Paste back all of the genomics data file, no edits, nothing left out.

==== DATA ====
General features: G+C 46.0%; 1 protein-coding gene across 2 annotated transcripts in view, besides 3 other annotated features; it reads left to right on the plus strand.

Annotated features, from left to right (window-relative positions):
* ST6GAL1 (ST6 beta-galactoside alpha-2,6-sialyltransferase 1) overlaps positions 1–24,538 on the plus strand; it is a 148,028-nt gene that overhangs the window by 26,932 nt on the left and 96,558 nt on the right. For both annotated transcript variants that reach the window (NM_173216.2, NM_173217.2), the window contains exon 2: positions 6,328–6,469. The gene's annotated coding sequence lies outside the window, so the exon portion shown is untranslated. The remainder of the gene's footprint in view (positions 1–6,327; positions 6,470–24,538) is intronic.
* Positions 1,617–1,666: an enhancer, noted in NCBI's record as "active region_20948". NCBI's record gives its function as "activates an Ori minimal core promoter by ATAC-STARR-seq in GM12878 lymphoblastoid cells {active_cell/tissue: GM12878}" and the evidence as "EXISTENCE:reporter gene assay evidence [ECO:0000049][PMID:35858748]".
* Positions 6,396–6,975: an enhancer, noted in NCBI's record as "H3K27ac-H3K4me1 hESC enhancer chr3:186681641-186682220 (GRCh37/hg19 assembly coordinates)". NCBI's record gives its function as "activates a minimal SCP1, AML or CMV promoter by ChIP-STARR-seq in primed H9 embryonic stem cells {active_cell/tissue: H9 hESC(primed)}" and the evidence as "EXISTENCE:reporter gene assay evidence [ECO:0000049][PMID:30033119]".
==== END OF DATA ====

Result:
General features: G+C 46.0%; 1 protein-coding gene across 2 annotated transcripts in view, besides 3 other annotated features; it reads left to right on the plus strand.

Annotated features, from left to right (window-relative positions):
* ST6GAL1 (ST6 beta-galactoside alpha-2,6-sialyltransferase 1) overlaps positions 1–24,538 on the plus strand; it is a 148,028-nt gene that overhangs the window by 26,932 nt on the left and 96,558 nt on the right. For both annotated transcript variants that reach the window (NM_173216.2, NM_173217.2), the window contains exon 2: positions 6,328–6,469. The gene's annotated coding sequence lies outside the window, so the exon portion shown is untranslated. The remainder of the gene's footprint in view (positions 1–6,327; positions 6,470–24,538) is intronic.
* Positions 1,617–1,666: an enhancer, noted in NCBI's record as "active region_20948". NCBI's record gives its function as "activates an Ori minimal core promoter by ATAC-STARR-seq in GM12878 lymphoblastoid cells {active_cell/tissue: GM12878}" and the evidence as "EXISTENCE:reporter gene assay evidence [ECO:0000049][PMID:35858748]".
* Positions 6,396–6,975: an enhancer, noted in NCBI's record as "H3K27ac-H3K4me1 hESC enhancer chr3:186681641-186682220 (GRCh37/hg19 assembly coordinates)". NCBI's record gives its function as "activates a minimal SCP1, AML or CMV promoter by ChIP-STARR-seq in primed H9 embryonic stem cells {active_cell/tissue: H9 hESC(primed)}" and the evidence as "EXISTENCE:reporter gene assay evidence [ECO:0000049][PMID:30033119]".